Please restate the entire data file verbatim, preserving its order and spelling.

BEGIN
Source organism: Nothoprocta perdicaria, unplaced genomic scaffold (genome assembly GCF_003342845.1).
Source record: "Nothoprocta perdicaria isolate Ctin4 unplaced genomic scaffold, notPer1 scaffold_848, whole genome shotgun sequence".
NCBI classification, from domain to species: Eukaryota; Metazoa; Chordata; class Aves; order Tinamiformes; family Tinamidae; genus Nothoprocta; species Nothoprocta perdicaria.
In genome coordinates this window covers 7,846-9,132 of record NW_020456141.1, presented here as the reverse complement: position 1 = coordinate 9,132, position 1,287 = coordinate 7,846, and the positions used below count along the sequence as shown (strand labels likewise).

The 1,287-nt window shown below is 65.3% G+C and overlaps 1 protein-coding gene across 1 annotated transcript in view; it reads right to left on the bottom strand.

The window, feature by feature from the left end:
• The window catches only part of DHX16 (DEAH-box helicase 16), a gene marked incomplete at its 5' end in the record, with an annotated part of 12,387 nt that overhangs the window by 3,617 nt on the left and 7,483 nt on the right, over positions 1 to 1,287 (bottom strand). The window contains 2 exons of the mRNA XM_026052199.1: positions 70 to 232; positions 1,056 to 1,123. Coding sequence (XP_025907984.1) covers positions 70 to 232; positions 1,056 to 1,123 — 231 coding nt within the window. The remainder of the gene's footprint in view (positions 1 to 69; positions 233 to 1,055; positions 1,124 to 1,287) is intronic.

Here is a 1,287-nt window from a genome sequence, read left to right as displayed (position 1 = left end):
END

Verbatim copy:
Source organism: Nothoprocta perdicaria, unplaced genomic scaffold (genome assembly GCF_003342845.1).
Source record: "Nothoprocta perdicaria isolate Ctin4 unplaced genomic scaffold, notPer1 scaffold_848, whole genome shotgun sequence".
NCBI classification, from domain to species: Eukaryota; Metazoa; Chordata; class Aves; order Tinamiformes; family Tinamidae; genus Nothoprocta; species Nothoprocta perdicaria.
In genome coordinates this window covers 7,846-9,132 of record NW_020456141.1, presented here as the reverse complement: position 1 = coordinate 9,132, position 1,287 = coordinate 7,846, and the positions used below count along the sequence as shown (strand labels likewise).

The 1,287-nt window shown below is 65.3% G+C and overlaps 1 protein-coding gene across 1 annotated transcript in view; it reads right to left on the bottom strand.

The window, feature by feature from the left end:
• The window catches only part of DHX16 (DEAH-box helicase 16), a gene marked incomplete at its 5' end in the record, with an annotated part of 12,387 nt that overhangs the window by 3,617 nt on the left and 7,483 nt on the right, over positions 1 to 1,287 (bottom strand). The window contains 2 exons of the mRNA XM_026052199.1: positions 70 to 232; positions 1,056 to 1,123. Coding sequence (XP_025907984.1) covers positions 70 to 232; positions 1,056 to 1,123 — 231 coding nt within the window. The remainder of the gene's footprint in view (positions 1 to 69; positions 233 to 1,055; positions 1,124 to 1,287) is intronic.

Here is a 1,287-nt window from a genome sequence, read left to right as displayed (position 1 = left end):